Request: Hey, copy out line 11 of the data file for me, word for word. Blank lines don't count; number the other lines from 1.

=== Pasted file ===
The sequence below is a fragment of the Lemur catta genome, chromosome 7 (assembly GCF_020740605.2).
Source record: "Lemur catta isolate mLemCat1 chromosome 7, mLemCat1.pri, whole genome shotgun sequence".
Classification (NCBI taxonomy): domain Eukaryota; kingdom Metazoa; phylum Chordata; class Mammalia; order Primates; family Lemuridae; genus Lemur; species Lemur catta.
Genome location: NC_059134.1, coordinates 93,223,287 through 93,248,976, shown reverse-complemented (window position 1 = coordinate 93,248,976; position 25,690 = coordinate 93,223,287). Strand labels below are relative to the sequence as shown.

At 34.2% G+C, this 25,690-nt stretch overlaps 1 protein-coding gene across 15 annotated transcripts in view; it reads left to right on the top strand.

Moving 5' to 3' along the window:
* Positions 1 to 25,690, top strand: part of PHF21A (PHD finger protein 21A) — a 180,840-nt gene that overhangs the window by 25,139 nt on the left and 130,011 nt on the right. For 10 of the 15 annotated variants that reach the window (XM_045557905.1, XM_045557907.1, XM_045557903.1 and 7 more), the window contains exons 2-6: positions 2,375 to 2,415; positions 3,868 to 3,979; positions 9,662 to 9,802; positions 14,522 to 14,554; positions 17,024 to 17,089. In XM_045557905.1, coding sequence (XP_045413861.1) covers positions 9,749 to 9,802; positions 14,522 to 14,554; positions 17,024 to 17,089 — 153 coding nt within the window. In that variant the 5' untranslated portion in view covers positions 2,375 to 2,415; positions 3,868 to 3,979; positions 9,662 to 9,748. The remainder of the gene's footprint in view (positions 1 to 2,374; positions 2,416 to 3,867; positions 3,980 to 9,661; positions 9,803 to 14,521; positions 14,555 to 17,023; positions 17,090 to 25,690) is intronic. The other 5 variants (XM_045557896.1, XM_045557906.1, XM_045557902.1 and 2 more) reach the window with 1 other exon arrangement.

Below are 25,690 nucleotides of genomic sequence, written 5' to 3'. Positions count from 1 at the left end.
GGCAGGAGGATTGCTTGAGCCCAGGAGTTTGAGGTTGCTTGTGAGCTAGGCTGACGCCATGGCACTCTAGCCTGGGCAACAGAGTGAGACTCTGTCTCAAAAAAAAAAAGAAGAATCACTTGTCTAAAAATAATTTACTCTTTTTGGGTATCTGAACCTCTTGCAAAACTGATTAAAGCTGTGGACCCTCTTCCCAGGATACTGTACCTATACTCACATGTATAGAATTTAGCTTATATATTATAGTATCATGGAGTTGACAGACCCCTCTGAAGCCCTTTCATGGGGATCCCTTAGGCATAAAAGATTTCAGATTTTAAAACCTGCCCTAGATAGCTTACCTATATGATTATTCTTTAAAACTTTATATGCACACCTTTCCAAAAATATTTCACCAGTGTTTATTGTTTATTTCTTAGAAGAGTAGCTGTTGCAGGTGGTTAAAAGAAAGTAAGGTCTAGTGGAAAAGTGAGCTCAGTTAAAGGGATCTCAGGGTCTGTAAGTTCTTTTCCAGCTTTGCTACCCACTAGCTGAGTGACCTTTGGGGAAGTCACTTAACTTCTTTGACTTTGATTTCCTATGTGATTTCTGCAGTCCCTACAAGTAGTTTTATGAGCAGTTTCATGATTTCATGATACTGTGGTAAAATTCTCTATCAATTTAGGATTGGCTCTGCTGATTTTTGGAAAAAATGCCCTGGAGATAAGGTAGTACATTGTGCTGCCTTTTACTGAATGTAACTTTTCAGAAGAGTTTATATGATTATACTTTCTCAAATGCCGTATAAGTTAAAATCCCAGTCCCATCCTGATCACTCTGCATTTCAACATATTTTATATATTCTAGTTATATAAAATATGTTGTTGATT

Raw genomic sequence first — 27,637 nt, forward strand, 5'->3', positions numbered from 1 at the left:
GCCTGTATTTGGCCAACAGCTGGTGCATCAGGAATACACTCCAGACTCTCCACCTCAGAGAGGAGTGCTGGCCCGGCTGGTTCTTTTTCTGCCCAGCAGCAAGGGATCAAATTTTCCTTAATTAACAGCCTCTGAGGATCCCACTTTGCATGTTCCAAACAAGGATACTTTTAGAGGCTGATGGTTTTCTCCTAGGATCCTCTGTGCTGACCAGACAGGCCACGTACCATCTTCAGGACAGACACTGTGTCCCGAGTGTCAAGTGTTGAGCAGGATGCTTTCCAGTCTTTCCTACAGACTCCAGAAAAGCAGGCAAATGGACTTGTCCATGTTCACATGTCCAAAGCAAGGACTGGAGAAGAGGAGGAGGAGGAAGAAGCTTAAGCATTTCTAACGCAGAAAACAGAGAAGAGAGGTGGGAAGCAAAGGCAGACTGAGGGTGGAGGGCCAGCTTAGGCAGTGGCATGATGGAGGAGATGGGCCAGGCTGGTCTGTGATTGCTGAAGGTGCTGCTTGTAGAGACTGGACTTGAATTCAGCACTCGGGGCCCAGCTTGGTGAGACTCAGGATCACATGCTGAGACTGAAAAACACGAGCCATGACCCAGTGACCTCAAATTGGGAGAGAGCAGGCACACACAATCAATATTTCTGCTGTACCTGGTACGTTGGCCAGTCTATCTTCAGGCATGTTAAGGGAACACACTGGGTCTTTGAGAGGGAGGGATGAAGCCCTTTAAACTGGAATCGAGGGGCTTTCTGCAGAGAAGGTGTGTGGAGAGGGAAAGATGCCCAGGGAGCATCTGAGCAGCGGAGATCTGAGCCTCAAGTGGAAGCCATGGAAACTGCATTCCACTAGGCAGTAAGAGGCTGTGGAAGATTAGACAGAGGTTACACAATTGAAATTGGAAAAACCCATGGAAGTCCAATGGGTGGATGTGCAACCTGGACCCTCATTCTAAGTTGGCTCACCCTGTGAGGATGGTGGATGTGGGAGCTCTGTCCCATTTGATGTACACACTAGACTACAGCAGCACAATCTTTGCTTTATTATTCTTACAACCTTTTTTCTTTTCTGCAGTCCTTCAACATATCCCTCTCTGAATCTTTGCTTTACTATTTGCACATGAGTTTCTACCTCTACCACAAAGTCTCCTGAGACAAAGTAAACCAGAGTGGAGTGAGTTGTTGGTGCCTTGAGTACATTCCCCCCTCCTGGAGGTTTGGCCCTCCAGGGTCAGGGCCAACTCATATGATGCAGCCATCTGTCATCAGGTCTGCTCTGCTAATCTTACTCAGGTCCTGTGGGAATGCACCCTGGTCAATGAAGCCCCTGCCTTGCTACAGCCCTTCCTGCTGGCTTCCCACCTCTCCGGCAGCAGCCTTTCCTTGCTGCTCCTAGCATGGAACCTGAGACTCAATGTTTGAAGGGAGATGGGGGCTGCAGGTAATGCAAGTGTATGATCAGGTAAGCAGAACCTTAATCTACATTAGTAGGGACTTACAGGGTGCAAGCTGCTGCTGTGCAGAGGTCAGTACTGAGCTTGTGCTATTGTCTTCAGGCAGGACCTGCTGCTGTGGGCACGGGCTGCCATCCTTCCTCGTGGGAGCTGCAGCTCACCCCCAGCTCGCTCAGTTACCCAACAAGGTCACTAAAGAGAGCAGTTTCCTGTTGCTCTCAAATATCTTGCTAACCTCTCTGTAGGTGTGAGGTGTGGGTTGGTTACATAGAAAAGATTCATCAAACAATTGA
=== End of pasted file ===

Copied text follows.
GCCTGTATTTGGCCAACAGCTGGTGCATCAGGAATACACTCCAGACTCTCCACCTCAGAGAGGAGTGCTGGCCCGGCTGGTTCTTTTTCTGCCCAGCAGCAAGGGATCAAATTTTCCTTAATTAACAGCCTCTGAGGATCCCACTTTGCATGTTCCAAACAAGGATACTTTTAGAGGCTGATGGTTTTCTCCTAGGATCCTCTGTGCTGACCAGACAGGCCACGTACCATCTTCAGGACAGACACTGTGTCCCGAGTGTCAAGTGTTGAGCAGGATGCTTTCCAGTCTTTCCTACAGACTCCAGAAAAGCAGGCAAATGGACTTGTCCATGTTCACATGTCCAAAGCAAGGACTGGAGAAGAGGAGGAGGAGGAAGAAGCTTAAGCATTTCTAACGCAGAAAACAGAGAAGAGAGGTGGGAAGCAAAGGCAGACTGAGGGTGGAGGGCCAGCTTAGGCAGTGGCATGATGGAGGAGATGGGCCAGGCTGGTCTGTGATTGCTGAAGGTGCTGCTTGTAGAGACTGGACTTGAATTCAGCACTCGGGGCCCAGCTTGGTGAGACTCAGGATCACATGCTGAGACTGAAAAACACGAGCCATGACCCAGTGACCTCAAATTGGGAGAGAGCAGGCACACACAATCAATATTTCTGCTGTACCTGGTACGTTGGCCAGTCTATCTTCAGGCATGTTAAGGGAACACACTGGGTCTTTGAGAGGGAGGGATGAAGCCCTTTAAACTGGAATCGAGGGGCTTTCTGCAGAGAAGGTGTGTGGAGAGGGAAAGATGCCCAGGGAGCATCTGAGCAGCGGAGATCTGAGCCTCAAGTGGAAGCCATGGAAACTGCATTCCACTAGGCAGTAAGAGGCTGTGGAAGATTAGACAGAGGTTACACAATTGAAATTGGAAAAACCCATGGAAGTCCAATGGGTGGATGTGCAACCTGGACCCTCATTCTAAGTTGGCTCACCCTGTGAGGATGGTGGATGTGGGAGCTCTGTCCCATTTGATGTACACACTAGACTACAGCAGCACAATCTTTGCTTTATTATTCTTACAACCTTTTTTCTTTTCTGCAGTCCTTCAACATATCCCTCTCTGAATCTTTGCTTTACTATTTGCACATGAGTTTCTACCTCTACCACAAAGTCTCCTGAGACAAAGTAAACCAGAGTGGAGTGAGTTGTTGGTGCCTTGAGTACATTCCCCCCTCCTGGAGGTTTGGCCCTCCAGGGTCAGGGCCAACTCATATGATGCAGCCATCTGTCATCAGGTCTGCTCTGCTAATCTTACTCAGGTCCTGTGGGAATGCACCCTGGTCAATGAAGCCCCTGCCTTGCTACAGCCCTTCCTGCTGGCTTCCCACCTCTCCGGCAGCAGCCTTTCCTTGCTGCTCCTAGCATGGAACCTGAGACTCAATGTTTGAAGGGAGATGGGGGCTGCAGGTAATGCAAGTGTATGATCAGGTAAGCAGAACCTTAATCTACATTAGTAGGGACTTACAGGGTGCAAGCTGCTGCTGTGCAGAGGTCAGTACTGAGCTTGTGCTATTGTCTTCAGGCAGGACCTGCTGCTGTGGGCACGGGCTGCCATCCTTCCTCGTGGGAGCTGCAGCTCACCCCCAGCTCGCTCAGTTACCCAACAAGGTCACTAAAGAGAGCAGTTTCCTGTTGCTCTCAAATATCTTGCTAACCTCTCTGTAGGTGTGAGGTGTGGGTTGGTTACATAGAAAAGATTCATCAAACAATTGA